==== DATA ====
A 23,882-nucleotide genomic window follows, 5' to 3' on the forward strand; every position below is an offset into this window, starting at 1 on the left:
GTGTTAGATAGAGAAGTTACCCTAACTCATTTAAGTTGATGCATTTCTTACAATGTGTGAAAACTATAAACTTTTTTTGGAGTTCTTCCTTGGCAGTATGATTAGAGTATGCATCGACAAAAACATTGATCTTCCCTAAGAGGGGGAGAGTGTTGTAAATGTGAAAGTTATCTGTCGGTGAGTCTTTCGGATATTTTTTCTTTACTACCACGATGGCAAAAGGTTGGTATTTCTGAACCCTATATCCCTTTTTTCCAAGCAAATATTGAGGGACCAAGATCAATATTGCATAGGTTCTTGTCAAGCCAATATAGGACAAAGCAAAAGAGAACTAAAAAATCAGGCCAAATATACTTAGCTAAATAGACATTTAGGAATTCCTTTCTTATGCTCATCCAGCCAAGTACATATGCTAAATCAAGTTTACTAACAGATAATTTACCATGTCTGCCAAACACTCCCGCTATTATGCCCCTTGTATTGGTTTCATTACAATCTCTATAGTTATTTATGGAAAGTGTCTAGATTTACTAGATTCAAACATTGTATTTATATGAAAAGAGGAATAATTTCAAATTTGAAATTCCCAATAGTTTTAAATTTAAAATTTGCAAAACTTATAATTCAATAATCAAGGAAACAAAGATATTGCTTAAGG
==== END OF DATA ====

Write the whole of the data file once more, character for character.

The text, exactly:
A 23,882-nucleotide genomic window follows, 5' to 3' on the forward strand; every position below is an offset into this window, starting at 1 on the left:
GTGTTAGATAGAGAAGTTACCCTAACTCATTTAAGTTGATGCATTTCTTACAATGTGTGAAAACTATAAACTTTTTTTGGAGTTCTTCCTTGGCAGTATGATTAGAGTATGCATCGACAAAAACATTGATCTTCCCTAAGAGGGGGAGAGTGTTGTAAATGTGAAAGTTATCTGTCGGTGAGTCTTTCGGATATTTTTTCTTTACTACCACGATGGCAAAAGGTTGGTATTTCTGAACCCTATATCCCTTTTTTCCAAGCAAATATTGAGGGACCAAGATCAATATTGCATAGGTTCTTGTCAAGCCAATATAGGACAAAGCAAAAGAGAACTAAAAAATCAGGCCAAATATACTTAGCTAAATAGACATTTAGGAATTCCTTTCTTATGCTCATCCAGCCAAGTACATATGCTAAATCAAGTTTACTAACAGATAATTTACCATGTCTGCCAAACACTCCCGCTATTATGCCCCTTGTATTGGTTTCATTACAATCTCTATAGTTATTTATGGAAAGTGTCTAGATTTACTAGATTCAAACATTGTATTTATATGAAAAGAGGAATAATTTCAAATTTGAAATTCCCAATAGTTTTAAATTTAAAATTTGCAAAACTTATAATTCAATAATCAAGGAAACAAAGATATTGCTTAAGG